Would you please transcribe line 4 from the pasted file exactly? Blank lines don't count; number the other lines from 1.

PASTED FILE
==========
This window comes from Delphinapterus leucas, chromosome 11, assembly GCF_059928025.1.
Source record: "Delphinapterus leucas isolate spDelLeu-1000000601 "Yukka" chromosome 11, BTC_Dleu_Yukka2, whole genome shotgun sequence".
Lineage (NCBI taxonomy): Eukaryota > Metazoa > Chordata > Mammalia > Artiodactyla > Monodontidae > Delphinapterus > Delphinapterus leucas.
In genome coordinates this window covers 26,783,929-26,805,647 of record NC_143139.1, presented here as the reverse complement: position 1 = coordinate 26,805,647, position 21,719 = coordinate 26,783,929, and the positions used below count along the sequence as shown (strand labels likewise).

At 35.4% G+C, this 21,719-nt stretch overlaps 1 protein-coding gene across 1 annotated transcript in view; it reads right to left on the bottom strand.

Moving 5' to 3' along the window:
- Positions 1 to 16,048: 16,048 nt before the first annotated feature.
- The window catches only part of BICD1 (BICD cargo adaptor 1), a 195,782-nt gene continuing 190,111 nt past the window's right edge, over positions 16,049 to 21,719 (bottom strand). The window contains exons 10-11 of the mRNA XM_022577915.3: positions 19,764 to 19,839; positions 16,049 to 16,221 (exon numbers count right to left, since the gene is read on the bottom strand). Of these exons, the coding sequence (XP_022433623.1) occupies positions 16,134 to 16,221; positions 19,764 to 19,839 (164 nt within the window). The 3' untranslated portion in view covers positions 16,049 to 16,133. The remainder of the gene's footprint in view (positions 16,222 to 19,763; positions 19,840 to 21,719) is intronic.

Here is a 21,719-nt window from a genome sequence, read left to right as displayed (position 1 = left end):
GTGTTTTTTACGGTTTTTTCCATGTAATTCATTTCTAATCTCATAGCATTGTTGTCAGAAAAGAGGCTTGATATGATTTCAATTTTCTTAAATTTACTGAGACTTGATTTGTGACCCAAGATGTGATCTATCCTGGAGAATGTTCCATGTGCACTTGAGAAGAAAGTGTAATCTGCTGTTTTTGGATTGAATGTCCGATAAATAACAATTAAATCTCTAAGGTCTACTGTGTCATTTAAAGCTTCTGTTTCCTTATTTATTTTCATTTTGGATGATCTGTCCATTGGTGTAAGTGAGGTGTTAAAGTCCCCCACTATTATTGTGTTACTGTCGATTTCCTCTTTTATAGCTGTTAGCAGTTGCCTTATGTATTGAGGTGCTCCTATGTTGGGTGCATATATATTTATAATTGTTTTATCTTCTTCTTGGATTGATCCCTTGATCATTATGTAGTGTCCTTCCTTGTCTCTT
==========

In genome coordinates this window covers 26,783,929-26,805,647 of record NC_143139.1, presented here as the reverse complement: position 1 = coordinate 26,805,647, position 21,719 = coordinate 26,783,929, and the positions used below count along the sequence as shown (strand labels likewise).